Thursday, February 10, 2011

An agoraphobe's take on today's world. And movies. Inchoate.

I love Joe Wright's "Pride and Prejudice". Although I didn't grow up in rural 19th (?) century England, I did grow up in a small town, verdant and venomous in its own ways. As I have aged and moved towards that blank field known as "middle-age", I wonder what would be made of me back then? Did the term "confirmed bachelor" exist? Did it have the connotation that it carried until the recent mass de-closeting of most people? Possibly for some of the more intellectual set, who have always had a unstable relationship with the concept of Inversion.

I think this is another one of my examinations of social media and the need for small communities. I work in an incredibly insular business, one that guards itself so obsessively that even breaking into it on the administrative/"business" side of it remains absolutely opaque until you are actually in it. Making it in on the studio level without a family connection or attending one of the Los Angeles schools is a feat unto itself. Navigating that system has been lampooned for generations now, most famously in Altman's "The Player" and it's indie counterpart "Living in Oblivion", a movie I still cannot watch because it gives me Vietnam-style flashbacks to my own experience in no-budget filmmaking in NYC during the 90s. Bringing it back to topic: the film business really is a very small business, in terms of how many people actually work in it on a full-time basis. There are many, many more industries with much larger numbers of bodies involved. And then even in that small community there are sub-communities that divide along lines of success, length of relationship, or even just (heaven forbid) who gets along with who.

So, in some ways I have moved from a small town to another small town, in which everyone is separated by barely two degrees.  The comparisons to high school is an endless thing; as the cliques are duplicated in Hollywood - although I have never come across the dumb straight-boy jock clique, I'm going to assume it's alive and well at the agencies since that's where most straight guys in the business work, i.e. sales. Writers remain the quiet art-kids, and directors remain the megalomaniacs who intern for politicians in the summer. Producers are the kids no one was friends with, and could possibly go a little spooky at any given moment.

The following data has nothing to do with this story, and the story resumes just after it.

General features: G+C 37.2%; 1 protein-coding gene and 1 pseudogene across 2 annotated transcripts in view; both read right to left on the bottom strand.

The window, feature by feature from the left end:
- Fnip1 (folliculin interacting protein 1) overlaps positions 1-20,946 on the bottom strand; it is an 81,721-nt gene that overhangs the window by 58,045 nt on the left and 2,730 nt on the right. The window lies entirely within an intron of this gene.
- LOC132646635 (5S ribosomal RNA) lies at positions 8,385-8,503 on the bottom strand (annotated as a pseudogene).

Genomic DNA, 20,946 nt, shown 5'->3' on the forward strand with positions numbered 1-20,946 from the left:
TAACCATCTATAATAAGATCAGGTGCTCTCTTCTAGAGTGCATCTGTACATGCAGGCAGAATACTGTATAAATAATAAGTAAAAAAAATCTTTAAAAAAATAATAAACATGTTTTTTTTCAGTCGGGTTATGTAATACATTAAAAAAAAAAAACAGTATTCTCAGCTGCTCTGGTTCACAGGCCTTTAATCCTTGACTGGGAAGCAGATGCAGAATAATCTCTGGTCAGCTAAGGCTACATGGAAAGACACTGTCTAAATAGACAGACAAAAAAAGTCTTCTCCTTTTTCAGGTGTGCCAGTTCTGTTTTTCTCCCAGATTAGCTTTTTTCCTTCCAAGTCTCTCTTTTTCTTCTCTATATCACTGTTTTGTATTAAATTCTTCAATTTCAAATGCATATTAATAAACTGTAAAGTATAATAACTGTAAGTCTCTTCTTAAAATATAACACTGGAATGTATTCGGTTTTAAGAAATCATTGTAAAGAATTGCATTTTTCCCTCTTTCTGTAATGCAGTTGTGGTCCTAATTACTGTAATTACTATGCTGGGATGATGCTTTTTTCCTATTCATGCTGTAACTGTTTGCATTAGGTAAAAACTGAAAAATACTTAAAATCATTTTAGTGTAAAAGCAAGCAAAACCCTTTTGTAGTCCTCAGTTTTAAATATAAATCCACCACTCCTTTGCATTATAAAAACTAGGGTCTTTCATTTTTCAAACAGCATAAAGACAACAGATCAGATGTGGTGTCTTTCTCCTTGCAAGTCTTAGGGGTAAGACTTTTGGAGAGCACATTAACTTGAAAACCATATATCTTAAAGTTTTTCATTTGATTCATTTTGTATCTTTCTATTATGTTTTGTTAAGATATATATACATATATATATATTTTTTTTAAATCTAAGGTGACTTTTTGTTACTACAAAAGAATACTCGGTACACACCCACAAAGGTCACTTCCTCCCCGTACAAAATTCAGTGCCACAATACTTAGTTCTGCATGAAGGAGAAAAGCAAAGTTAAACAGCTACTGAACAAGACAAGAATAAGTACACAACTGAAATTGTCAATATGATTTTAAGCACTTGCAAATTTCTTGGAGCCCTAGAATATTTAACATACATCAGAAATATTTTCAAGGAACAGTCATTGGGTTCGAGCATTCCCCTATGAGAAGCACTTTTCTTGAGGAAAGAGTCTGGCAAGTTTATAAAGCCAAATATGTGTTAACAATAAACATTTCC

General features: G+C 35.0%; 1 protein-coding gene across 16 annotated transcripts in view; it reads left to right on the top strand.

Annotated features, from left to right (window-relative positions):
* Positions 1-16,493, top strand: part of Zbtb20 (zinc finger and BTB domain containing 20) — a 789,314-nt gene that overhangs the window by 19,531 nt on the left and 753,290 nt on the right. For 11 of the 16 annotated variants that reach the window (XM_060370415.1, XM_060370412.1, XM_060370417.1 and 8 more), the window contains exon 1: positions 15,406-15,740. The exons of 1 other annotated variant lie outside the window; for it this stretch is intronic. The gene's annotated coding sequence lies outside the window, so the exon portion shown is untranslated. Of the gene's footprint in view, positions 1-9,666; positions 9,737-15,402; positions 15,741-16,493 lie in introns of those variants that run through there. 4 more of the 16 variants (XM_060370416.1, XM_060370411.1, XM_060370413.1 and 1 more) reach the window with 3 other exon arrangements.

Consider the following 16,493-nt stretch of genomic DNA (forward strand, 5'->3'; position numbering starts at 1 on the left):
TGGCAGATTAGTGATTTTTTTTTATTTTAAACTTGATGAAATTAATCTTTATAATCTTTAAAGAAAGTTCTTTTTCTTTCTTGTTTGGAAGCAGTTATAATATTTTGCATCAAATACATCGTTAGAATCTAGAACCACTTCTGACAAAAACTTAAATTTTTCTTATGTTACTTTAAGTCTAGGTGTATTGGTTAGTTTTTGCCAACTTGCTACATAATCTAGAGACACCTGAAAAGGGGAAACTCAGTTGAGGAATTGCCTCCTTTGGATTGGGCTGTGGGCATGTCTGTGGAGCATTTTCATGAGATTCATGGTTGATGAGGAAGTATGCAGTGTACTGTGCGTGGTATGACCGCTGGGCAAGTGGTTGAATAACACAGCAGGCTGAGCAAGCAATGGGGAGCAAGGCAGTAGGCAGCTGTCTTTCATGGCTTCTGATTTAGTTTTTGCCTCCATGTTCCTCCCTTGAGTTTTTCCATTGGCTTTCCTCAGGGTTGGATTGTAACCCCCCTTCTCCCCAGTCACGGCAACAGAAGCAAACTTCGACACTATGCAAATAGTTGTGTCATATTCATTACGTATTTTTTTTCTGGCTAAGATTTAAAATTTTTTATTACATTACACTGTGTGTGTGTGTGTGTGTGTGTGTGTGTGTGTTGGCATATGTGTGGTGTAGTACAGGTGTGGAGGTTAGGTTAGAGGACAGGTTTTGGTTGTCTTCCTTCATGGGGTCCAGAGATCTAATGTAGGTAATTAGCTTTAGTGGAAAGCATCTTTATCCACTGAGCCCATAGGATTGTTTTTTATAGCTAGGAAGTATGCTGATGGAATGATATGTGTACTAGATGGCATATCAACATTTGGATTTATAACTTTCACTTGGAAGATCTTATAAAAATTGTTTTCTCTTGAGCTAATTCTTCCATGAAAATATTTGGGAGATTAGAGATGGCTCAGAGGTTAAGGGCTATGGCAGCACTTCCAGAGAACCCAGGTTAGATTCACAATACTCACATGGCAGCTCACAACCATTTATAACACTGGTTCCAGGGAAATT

And everyone talks. Talks, talks, talks. Like, all the time. This business is really about the manufacture of conversation, and the end result is a movie. Sometimes. It's truly shocking and interesting how many movies that are NOT made, but developed for years, and are the subject of intense conversations amongst the parties involved. It almost feels like prom committee, except 9 times out of 10 the prom never happens.

I need to think about this more.


Anonymous special.needs said...

I am intrigued by your musings and would like to hear more. In the madcap studio world where a roomful of people decided to unleash a sequel of the remake of "clash of the titans" yet indefinitely shelves myriad original ideas your voice is wildly appreciated.

9:36 PM  

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